Eagle Bulk PTE. LTD. v. Salt Source, LLC, (M/V “Gladiator”) – SMA No. 4448, 29 July 2022
The MV Gladiator was chartered under a Contract of Affreightment (COA) on January 10, 2020. The owner, Eagle Bulk, disputed load port demurrage incurred during the first lifting, unpaid freight charges, and losses for a breach of contract due to the charterer, Salt Source, failing to nominate a second cargo. Salt Source counterclaimed for damages to a portion of their cargo which they claimed had been contaminated during the voyage. They also claimed that they were owed further damages for the cancellation of the remaining three contracted voyages.
The force majeure clause of the COA stated:
Force Majeure and Acts of God – Neither party shall be responsible for not fulfilling its obligations under this agreement in case of war, fire, acts of terrorism, riots, strikes, lockouts, labor disputes, floods, high water, other acts of God, the disruption breakdown or unavailability of facilities beyond the reasonable control of the party claiming force majeure, and/or any other cause beyond the reasonable control of such party (each, a ” force majeure event”): provided that shortfalls in mine production not caused by the foregoing events will not be deemed a force majeure event.
In the event of a delay in performance or non-performance resulting from a force majeure event, the delaying or non-performing party shall notify the other party in writing within 48 hours specifying the cause of delay or non-performance and the estimated time of performance. The delaying or non-performing party shall make all reasonable efforts to resolve such force majeure event. The lack of communication within the period defined above will result in the loss of the right to claim a force majeure event.
The COA agreement was for four liftings of solar salt between March and December 2020. The vessel arrived for the first time at the load port in Brazil on April 11 and left April 29. The vessel arrived at the discharge port in Alabama on May 14. After the discharge was completed no more liftings were nominated by Salt Source or performed by Eagle Bulk.
The first demurrage dispute was whether or not laytime should be counted during the drying of a lime wash on the vessel. Salt Source argued that the lime wash was not complete until it was dry, while Eagle Bulk argued that the lime wash was complete right after its application 6 hours before it was completely dry.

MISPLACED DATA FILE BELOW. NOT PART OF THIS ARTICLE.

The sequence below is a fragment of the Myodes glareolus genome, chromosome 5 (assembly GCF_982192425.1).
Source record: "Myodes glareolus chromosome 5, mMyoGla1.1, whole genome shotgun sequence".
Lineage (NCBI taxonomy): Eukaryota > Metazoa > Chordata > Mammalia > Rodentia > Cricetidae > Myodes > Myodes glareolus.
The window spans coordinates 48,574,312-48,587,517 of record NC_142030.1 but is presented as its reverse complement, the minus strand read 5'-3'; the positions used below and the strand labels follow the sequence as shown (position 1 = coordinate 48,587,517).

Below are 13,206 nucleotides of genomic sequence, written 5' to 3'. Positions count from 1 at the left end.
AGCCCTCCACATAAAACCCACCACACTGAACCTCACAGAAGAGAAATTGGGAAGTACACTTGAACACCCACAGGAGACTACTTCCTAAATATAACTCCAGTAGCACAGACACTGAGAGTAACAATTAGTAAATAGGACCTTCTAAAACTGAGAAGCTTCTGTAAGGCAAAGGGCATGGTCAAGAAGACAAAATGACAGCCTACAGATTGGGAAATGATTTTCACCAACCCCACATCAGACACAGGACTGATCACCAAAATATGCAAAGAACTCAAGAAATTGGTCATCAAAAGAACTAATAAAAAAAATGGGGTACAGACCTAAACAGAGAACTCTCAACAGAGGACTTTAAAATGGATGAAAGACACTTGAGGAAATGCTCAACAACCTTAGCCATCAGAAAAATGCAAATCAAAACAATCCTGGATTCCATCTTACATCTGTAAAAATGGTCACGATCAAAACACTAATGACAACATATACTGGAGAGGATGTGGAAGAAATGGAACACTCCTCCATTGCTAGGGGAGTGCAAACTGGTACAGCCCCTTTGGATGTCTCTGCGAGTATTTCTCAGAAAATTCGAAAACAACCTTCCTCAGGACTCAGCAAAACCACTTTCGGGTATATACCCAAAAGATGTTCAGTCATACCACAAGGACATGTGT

The panel ruled that the drying time was not a part of the lime wash and did not disrupt the running of laytime. They came to this decision citing a general rule that once laytime commences, it continues without interruption unless there is a specific exception in the charter. They also found that no actual loading time was lost during the drying period.
The terms of the COA included that the vessel must be clean of previous cargo, loose rust scale, and must pass inspection by charterer’s inspector. At the loading port, Salt Source’s surveyor issued a report that the Gladiator’s holds were suitable for loading. However, while the Gladiator was discharging, it was noticed that there was contamination of cargo in several of the holds. Salt Source estimated that the contaminated quantity of the cargo that was no longer viable to be about 1200-1500 MT. This cargo was separated and unloaded onto the ground outside the discharging terminal on May 14. Salt Source informed the owner of the contamination, but no joint survey was arranged at the time of discharge.
Over four months later, a joint survey was finally made that noted the pile contained debris and other contaminants. At this time, the amount of contaminated cargo remaining was estimated to be about 900 MT. The head owner of the vessel stepped in to refute the claims of damaged cargo saying that Salt Source failed to document the damage to the cargo, failed to mitigate its damages, and could not claim lost profits that may never be incurred.
The panel noted that a portion of the cargo had been damaged during the voyage. However, they also noted that the cargo was loaded with a clean bill of lading. They stated that it was the duty of the receivers to launch an investigation into the contamination of the cargo, and industry standard that an independent surveyor be arranged quickly. Because this did not happen and the extent nor quantity of the damage was documented by reliable sources, the panel ruled that Eagle Bulk only owed damages for the later estimated 900 MT of contaminated cargo. The panel refused to award Salt Source damages for potential profits of the cargo because there was no evidence that the cargo had already been contracted for sale.
In the case of the canceled 2nd, 3rd, and 4th voyages, Salt Source claimed that it did not nominate a second cargo due to complications of COVID-19 and then Hurricane Sally. Salt Source claimed that these two disasters counted as force majeure under the COA and the charter was thereby canceled. Eagle Bulk countered that Salt Source wrongfully sought to repudiate and cancel the COA. Eagle Bulk sought arbitration on September 11 for the declaration of Force Majeure, and Salt Source claimed that this was a repudiatory breach of the COA. Salt Source claimed that they still had several months in the year after September 11 in which they could have completed the final three voyages.
The panel found that Eagle Bulk seeking arbitration in September did not constitute notice that they would not perform further voyages and thus was not a repudiatory breach. They also found that the communications between the parties were not sufficient declarations of force majeure regarding the procedure for doing so laid out in the COA. For this reason, the panel sided with Eagle Bulk in their claim for damages for the loss of the second voyage (as they were able to mitigate costs for the 3rd and 4th voyages).